In addition, the stadium was the venue for a massive concert by Colombian singer Shakira in October - as well as one put on by the TeleHit music channel in early November, which left the pitch damaged.

Shakira en el Estadio Azteca
Shakira's concert added to the problems

The Sports Turf Managers Association (STMA), based in the US, believes part of the problem is the constant wear and tear of the field, in addition to possible drainage problems.

"There has been event after event that has not allowed the field to have a rest," Kim Heck, executive director of STMA, said.

And it is only likely to get worse - the finals of Liga MX will see Azteca's two home teams play back-to-back the first weekend of December.

3) The grandstands

But the historic stadium also faces other problems of redesign and functionality that, in the opinion of some fans and commentators, have removed the majesty from the work of the great architect, Pedro Ramirez Vazquez.

"100,000 people shouted, and there was born the Azteca" is the famous myth about the creation of the stadium - though various renovations have since reduced its capacity to about 85,000.

The biggest change was made in 2016, when several sections of the stands were redesigned to create VIP roofed areas - criticised by analysts including Velazquez.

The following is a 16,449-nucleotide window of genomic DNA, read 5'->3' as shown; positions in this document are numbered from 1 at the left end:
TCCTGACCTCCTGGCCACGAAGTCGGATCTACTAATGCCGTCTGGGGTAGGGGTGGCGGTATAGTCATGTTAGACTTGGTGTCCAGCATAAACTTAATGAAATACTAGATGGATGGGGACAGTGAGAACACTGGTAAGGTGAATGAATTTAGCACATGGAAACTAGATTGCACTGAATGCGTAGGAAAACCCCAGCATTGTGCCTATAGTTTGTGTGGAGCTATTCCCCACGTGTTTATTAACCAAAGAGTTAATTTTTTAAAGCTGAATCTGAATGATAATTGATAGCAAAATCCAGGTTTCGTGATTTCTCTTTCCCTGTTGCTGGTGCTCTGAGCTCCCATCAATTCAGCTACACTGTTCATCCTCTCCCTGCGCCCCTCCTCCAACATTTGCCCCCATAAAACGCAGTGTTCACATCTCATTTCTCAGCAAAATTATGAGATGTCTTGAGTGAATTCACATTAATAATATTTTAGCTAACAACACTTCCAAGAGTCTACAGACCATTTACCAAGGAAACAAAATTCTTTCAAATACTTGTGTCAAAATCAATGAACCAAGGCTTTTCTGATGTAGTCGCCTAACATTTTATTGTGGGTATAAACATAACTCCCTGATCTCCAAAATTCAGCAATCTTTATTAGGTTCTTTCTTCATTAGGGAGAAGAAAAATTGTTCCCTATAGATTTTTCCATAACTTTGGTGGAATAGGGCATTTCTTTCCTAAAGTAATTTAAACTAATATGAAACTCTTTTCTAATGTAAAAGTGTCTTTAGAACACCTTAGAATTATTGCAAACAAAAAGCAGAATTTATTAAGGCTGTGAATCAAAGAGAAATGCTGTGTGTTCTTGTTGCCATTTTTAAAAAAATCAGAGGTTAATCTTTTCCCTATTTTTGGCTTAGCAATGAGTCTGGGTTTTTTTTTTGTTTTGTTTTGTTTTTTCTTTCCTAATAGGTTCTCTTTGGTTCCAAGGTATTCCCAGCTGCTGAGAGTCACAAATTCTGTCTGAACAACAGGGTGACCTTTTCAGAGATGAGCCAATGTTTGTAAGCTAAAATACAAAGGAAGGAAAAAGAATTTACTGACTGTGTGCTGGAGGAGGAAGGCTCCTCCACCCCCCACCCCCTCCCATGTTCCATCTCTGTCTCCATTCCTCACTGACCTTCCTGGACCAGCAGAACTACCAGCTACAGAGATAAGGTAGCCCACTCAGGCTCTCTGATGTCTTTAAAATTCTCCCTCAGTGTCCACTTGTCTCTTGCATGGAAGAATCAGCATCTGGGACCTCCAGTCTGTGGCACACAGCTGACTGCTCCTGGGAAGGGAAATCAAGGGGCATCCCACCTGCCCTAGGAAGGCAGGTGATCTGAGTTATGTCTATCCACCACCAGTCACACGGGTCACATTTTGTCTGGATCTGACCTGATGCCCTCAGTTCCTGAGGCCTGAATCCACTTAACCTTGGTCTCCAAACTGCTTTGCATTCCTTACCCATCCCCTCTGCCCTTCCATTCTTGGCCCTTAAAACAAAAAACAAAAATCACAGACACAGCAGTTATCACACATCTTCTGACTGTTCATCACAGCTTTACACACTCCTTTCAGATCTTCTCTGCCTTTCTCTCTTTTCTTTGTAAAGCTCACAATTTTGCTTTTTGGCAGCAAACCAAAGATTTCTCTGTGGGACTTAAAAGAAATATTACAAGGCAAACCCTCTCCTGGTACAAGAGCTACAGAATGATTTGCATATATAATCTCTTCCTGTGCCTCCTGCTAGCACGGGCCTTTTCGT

"Once teams went out on the field and saw the whole stadium imposed on them in a brutal way - it now seems like they are entering a commercial zone," he said.

"It no longer gives any advantage to the home team."

One of the reforms impacted the visibility from one of the two main stands along the pitch, with metal structures now largely limiting the visibility of the field.

Meanwhile, access to the larger stands with more capacity was cut off, so fans now have to walk around many rows of seats inside to find their place.

The administration of the Azteca Stadium promised last year that there would be "a couple more access points that will meet the capacity of the upper central part of the stadium", after BBC Mundo questioned them about possible security problems in cases of evacuation.

But limited visibility is a problem that remains unresolved.

4) The logistics

Meanwhile other problems that have never been properly resolved continue to mount.

The stadium only has space for about 4,000 vehicles in its car park, which is insufficient.

Estadio Azteca
The covered VIP stands reduced the capacity of the stadium, which was no longer among the top places in the world in terms of capacity

And even if a driver finds a space, they still have challenges - there are "caretakers" of vehicles that ask for their own fee to monitor the vehicles of the customers at an additional charge to the regular rate.

"If you do not give them a tip, your car ends up being scratched or blocked," said Velazquez.

In addition, the esplanade of the building - a private space belonging to the Azteca Stadium - is used by informal merchants of T-shirts, food and alcoholic beverages that make access difficult.

"A stadium so big - an architectural project of the 1960s - would have to undergo modifications to adapt to the times, but they have not done it in the right way," added Velazquez.

"Those of us who love the Estadio Azteca and have experienced this metamorphosis do not like it at all."